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By Angela Padrón

Each year on November 11th, we celebrate Veterans Day. It’s a time to thank the men and women who have bravely served in our armed services in peacetime and in wartime. Service men and women, whether alive or dead, are recognized and remembered. This should not be confused with Memorial Day, though, which is a more somber holiday observed in May that recognizes service men and women who have died.

Veterans Day was originally known as “Armistice Day.” November 11 was chosen because that was the anniversary of the signing of the Armistice at the end of World War I. It was first celebrated in 1919, the first anniversary of the end of World War I. A resolution was passed by Congress in 1926 making the day an annual observance, but it became an official holiday in 1938. In 1954, it was changed to “Veterans Day” in order to recognize all veterans of all wars.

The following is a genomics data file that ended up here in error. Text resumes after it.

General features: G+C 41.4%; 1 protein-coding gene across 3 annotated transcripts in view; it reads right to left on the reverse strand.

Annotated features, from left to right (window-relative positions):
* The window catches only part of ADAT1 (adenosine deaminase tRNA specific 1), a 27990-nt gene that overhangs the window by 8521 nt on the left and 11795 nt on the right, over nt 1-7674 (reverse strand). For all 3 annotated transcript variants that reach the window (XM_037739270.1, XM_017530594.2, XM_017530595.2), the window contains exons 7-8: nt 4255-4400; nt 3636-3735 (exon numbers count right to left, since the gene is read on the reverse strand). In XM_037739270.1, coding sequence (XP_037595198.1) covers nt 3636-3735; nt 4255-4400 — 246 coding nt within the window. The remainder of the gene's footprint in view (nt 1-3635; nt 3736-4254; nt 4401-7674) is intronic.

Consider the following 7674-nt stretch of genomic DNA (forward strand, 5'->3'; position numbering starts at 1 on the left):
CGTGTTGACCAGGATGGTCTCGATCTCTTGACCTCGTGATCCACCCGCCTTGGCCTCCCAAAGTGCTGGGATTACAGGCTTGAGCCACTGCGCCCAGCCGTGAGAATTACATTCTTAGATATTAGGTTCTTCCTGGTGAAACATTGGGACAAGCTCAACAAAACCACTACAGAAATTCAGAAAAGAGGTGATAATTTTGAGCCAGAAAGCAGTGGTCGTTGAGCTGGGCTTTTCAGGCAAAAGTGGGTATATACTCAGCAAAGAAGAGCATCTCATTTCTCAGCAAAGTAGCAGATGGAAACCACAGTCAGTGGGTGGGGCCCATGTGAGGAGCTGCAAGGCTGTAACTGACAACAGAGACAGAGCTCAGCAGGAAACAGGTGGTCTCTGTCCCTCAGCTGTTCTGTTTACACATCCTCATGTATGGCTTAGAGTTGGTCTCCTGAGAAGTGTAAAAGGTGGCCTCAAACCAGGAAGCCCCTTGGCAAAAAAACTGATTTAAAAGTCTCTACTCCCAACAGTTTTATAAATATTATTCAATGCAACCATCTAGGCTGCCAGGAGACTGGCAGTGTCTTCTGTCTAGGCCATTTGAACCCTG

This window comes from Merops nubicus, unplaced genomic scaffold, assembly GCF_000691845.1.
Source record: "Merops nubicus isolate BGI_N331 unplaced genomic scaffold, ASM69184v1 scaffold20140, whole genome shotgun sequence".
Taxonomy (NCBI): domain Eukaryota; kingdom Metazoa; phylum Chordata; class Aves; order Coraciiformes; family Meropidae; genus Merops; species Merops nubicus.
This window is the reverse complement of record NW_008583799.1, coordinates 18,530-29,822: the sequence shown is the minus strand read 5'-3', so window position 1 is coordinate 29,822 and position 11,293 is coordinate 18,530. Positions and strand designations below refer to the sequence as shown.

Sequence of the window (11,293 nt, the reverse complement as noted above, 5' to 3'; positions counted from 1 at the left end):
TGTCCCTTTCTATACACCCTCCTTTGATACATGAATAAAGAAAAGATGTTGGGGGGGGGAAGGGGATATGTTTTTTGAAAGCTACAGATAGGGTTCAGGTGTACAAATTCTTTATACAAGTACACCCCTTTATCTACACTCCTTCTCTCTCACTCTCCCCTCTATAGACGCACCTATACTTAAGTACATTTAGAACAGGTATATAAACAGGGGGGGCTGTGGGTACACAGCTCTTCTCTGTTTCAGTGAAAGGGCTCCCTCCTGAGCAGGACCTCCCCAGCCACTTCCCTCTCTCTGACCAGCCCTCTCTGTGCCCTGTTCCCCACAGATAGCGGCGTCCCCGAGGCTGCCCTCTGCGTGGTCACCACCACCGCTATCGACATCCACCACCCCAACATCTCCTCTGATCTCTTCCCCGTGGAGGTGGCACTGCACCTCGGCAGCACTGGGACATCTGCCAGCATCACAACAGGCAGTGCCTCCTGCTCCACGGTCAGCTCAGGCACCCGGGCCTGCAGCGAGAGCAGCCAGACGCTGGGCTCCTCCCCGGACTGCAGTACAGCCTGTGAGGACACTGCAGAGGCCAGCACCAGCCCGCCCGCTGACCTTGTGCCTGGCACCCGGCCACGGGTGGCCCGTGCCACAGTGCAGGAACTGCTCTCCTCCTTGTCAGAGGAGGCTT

Every year, there are celebrations in our nation’s capital as well as around the country in different towns and states. People hold parades and lay wreaths at the graves of fallen soldiers. Many students in schools write letters to veterans thanking them for their service. Today there are 23.2 million veterans in the United States. Although Veterans Day comes once a year, people should always show their respect and appreciation for those who served our country with honor and bravery. Those who have served in our military put their lives on the line to protect the rights of all U.S. citizens. Their hard work and sacrifice is worthy of everyone’s respect and recognition each and every day.

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